My spiritual father gave me what has turned out to be the best counsel of my life. He said, “Everything begins and ends with and in Christ Jesus. He is the Alpha and Omega. It is all about Christ Jesus. Therefore, through Him all reveals its deepest and truest meaning. All things are to be received and related to in and through Christ Jesus.”
Jesus, in the gospel of John (actually in all of his writings), makes this point in terms of how everything “witnesses to Him.” Specifically, the witness of John the Forerunner, the works He performs, the Father, and the Scriptures. These are not the only witnesses. Later, Jesus will speak, through St. John in His first Epistle, of blood, water, and the Holy Spirit as witnesses to Him.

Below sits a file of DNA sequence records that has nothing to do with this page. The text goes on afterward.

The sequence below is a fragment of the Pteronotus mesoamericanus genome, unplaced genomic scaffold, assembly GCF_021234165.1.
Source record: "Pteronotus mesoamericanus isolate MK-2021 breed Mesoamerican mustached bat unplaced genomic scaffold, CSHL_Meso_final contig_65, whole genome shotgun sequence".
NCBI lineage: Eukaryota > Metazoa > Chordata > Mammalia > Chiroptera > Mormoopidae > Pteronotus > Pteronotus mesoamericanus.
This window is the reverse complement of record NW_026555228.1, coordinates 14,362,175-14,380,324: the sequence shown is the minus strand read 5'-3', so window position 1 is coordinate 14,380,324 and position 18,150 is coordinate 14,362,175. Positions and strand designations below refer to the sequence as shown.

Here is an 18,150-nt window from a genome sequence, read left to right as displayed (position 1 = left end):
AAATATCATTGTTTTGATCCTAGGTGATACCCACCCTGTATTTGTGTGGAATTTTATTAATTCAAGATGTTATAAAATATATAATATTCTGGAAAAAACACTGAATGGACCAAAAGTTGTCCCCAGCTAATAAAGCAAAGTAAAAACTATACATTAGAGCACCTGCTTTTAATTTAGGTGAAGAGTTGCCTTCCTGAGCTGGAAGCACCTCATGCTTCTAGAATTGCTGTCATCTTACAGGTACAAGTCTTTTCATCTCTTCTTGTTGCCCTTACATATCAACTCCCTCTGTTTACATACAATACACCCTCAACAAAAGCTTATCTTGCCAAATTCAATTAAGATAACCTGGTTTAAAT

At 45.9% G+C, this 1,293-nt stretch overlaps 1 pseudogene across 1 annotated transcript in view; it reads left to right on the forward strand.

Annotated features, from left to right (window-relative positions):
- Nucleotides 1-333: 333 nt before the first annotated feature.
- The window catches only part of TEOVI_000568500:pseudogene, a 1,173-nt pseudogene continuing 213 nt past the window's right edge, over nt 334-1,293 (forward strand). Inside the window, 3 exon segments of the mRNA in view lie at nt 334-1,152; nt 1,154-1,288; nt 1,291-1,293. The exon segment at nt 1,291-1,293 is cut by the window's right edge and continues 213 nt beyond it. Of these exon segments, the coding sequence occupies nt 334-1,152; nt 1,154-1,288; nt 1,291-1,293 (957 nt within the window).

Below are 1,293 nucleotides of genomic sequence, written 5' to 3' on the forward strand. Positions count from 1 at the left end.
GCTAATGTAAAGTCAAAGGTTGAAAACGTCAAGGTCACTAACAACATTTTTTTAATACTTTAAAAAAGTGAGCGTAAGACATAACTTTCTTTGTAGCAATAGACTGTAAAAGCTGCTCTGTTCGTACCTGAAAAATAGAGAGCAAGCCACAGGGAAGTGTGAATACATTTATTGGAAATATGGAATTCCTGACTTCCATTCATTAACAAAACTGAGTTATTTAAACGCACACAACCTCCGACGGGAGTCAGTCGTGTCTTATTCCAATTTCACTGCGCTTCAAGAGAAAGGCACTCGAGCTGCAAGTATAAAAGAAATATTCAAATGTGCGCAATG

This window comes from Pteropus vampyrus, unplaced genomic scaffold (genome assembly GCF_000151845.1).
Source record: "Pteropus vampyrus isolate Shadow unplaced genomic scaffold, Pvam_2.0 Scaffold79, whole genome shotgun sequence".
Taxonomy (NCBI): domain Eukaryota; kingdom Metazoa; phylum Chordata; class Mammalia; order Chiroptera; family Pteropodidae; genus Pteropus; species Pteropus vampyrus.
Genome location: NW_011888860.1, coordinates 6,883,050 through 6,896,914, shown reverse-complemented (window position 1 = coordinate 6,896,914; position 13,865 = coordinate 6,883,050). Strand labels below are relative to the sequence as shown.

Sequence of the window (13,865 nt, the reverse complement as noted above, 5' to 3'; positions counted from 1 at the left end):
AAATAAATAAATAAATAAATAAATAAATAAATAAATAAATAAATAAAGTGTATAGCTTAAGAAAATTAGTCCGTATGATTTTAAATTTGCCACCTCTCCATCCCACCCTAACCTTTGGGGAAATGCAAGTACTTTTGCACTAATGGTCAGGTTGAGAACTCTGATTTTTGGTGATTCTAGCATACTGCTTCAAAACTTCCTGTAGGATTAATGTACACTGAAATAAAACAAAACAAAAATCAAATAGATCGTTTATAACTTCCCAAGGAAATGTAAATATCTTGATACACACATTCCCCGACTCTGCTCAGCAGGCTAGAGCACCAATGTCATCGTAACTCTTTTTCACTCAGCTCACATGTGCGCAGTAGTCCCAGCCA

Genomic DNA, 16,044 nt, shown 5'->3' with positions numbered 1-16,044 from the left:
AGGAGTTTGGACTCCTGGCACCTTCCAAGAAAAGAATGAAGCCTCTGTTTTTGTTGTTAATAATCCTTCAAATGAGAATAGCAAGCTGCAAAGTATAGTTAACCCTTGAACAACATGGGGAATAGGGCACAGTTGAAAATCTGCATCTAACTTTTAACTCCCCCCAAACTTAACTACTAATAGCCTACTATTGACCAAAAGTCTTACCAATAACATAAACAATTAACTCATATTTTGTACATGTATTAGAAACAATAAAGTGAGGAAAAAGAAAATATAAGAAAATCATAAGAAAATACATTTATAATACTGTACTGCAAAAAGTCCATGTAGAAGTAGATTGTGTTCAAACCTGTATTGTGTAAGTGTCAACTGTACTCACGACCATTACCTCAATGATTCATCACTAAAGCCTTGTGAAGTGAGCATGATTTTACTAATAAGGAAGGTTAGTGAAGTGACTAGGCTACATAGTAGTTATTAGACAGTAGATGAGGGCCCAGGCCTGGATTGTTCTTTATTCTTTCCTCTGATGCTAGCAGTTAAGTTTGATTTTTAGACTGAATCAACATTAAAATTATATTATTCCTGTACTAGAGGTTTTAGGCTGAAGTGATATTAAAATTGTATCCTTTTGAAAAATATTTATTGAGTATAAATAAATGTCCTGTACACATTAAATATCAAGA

I glean from this that “all things” glorify the Lord. The witness to Christ Jesus crucified and raised. ALL things. That includes circumstances, our mortality, our relationships. ALL things.
The question is not IF they do. They question is, “Am I willing to adjust my life enough (repent) to embrace the truth that they do and live according to it?!”
If I do, illumination will occur. I will “see” how they do to the extend I need to in order to relate to them “in spirit and in truth.” I will have the sense or understanding of Christ Jesus regarding them.
All things possess the capacity, by the grace of God, to proclaim the death and resurrection of Christ Jesus — the glory of God. Christ Jesus is “everywhere present and fillest all things” in His dying and rising. In as much as these qualities can be found in all things by the grace of God, they are to be sought. In and through all things, I can die with Christ Jesus and be raised with Christ Jesus.
Everything is an aspect of the baptismal moment. This is the significance of the Holy Eucharist. The fulfillment/consummation “at all times and in all places” of our baptism.